Meet Production Deadlines
Tips on Negotiating a Schedule That Works
By Michael Washburn
Your publishing house just signed a contract for the next book of pictures by a famous photojournalist.
The publicity department wants to set up signings in bookstores in several cities, and requests for advance copies are already coming through the fax machine.
As the production manager for this book, you hate to think of what will happen if any snags derail the project and set back the release date by days or weeks.
You must make the job go smoothly. In order to do that, you need to be hyper-aware of the lurking problems — and some possible solutions — in your area of the industry.
While the snags that can throw a book off course are as myriad as the kinds of books on the market, talks with project managers at various publishing houses, and with print vendors, reveal a few issues that cut across all genres.
Chances are the creative folks involved in a book project — the author, designer and editor — each has his or her own concept of how it should turn out. But whether your next deadline is the on-press date or just the printer's film-in date, there should be consensus about the length, content and overall style of the book.
Authors, especially newer ones, often have a hard time getting this, but there are ways to make your point. Stress to your author that simple changes become much less simple as a project moves along. As Sharon Castro, a sales representative for Maryland-based Phoenix Color, notes, even a change as minor as a text correction can take the printer much longer to make than expected.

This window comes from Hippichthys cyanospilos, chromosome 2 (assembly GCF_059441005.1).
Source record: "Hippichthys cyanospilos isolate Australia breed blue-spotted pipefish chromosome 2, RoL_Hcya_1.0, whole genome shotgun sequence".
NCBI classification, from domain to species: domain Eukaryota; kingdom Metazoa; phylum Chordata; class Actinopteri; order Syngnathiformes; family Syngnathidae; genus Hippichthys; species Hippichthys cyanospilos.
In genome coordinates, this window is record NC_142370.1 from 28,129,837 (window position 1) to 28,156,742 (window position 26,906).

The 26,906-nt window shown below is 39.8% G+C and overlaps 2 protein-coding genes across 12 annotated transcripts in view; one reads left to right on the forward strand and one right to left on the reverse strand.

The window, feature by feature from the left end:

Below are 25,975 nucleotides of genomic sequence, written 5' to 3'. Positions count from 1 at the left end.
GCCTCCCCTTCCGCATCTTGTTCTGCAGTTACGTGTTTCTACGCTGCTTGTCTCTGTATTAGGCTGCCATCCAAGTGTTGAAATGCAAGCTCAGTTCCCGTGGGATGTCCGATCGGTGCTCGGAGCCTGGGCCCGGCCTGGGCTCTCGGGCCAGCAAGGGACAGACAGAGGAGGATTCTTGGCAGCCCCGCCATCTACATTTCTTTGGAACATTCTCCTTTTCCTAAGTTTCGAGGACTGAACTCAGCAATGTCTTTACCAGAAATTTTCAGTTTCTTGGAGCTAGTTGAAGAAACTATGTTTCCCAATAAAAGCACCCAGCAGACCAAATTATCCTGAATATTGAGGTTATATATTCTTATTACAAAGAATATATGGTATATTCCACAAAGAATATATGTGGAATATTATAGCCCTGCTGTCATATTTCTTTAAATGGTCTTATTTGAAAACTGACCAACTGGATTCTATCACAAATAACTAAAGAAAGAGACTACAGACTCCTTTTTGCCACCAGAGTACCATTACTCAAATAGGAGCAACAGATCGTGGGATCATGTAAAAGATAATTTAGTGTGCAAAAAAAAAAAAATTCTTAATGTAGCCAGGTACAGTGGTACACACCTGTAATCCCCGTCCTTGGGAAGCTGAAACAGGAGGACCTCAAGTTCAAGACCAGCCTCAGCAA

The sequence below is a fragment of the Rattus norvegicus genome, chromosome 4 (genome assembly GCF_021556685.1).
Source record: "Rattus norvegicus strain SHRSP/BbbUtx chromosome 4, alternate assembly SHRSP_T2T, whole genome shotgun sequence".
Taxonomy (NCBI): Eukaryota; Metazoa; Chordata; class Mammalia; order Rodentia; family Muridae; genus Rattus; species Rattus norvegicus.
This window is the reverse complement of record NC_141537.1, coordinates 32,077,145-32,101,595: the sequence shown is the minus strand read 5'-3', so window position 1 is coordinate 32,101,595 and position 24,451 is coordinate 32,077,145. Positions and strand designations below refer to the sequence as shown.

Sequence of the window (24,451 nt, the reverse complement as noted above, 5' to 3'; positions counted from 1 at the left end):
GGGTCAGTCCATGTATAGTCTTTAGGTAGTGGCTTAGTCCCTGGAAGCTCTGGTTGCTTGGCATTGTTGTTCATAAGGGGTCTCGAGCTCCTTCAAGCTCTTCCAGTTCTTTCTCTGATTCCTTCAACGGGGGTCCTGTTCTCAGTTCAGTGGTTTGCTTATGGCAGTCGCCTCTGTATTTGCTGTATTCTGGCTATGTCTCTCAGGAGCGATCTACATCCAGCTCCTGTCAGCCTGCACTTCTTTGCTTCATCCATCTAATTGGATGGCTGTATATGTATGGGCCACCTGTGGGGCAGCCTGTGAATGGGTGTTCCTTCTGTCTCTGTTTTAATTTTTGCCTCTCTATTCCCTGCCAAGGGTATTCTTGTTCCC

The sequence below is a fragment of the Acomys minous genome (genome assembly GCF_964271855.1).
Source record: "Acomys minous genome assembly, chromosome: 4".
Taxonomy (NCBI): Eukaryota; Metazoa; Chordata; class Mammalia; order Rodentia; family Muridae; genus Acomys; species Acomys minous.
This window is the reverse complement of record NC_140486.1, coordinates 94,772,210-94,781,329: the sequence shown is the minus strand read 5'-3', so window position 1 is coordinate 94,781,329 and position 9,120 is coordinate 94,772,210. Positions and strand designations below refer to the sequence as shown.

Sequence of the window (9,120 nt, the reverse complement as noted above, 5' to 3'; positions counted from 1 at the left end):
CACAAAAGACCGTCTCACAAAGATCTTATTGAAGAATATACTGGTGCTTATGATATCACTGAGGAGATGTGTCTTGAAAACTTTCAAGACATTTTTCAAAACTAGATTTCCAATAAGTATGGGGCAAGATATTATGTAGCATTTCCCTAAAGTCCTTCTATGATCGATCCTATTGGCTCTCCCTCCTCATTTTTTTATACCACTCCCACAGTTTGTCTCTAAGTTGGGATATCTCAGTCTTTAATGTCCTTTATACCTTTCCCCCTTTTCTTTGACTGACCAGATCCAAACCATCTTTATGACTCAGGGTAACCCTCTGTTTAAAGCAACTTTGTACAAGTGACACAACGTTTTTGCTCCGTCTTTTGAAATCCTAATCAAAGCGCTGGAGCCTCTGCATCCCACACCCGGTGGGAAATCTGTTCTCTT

At the proof stage, says Castro, the book is likely to have already gone into a format such as PDF, so now it exists as shapes in an electronic file rather than words. Tell your author that when a correction made to a proof reaches the printer, the latter has to retranslate the file back into the format where the change is possible. "Corrections that seem simple to the customer may actually add days to the schedule."
Go into the project with the understanding that an author has a lot of latitude right up to a fixed date — say, the first proof date — but no text changes will take place after that unless you find an embarrassing typo. (If you use a crack copyeditor, that won't happen. If there are none in-house, hire a freelancer.)
One tip that Castro offers printers is to give publishers (who can pass on to authors and designers) a 'drop dead' date — the absolute final date for revisions — even while, at the printer's end, there are in fact a few more days built into the schedule to allow for possible changes. So if more do come, deadlines still get met, and the printer appears to be bending over backward to make everyone happy.
Printers are not "all-purpose"
As a production manager for a book publishing house, I have found that the color proof stage often is the first point at which people involved with the book really sit down, take a look at the pictures and evaluate them. Raoul Goff, president of San Francisco-based Palace Press International, is correct to note that "clients make changes to ... images in the final stages of creating film or at blueline stage."
Goff suggests that if clients have the means to generate laser prints of images while the project is still at the concept stage, then they should do so. That's the right time, he says, to decide that a picture's light/dark contrasts give it poor quality. Maybe you should have it retaken, or maybe there's another one you should use instead. Then you'll go into the project with the lead time you need to do a meticulous job.
Communication is crucial
Regardless of how you plan the review and correction of your materials, be sure that others talk with one another. Some printers say they often lose time because a freelance designer sends them material with missing components, such as fonts or EPS files. In spite of the missing items, the publisher often expects the original schedule to hold.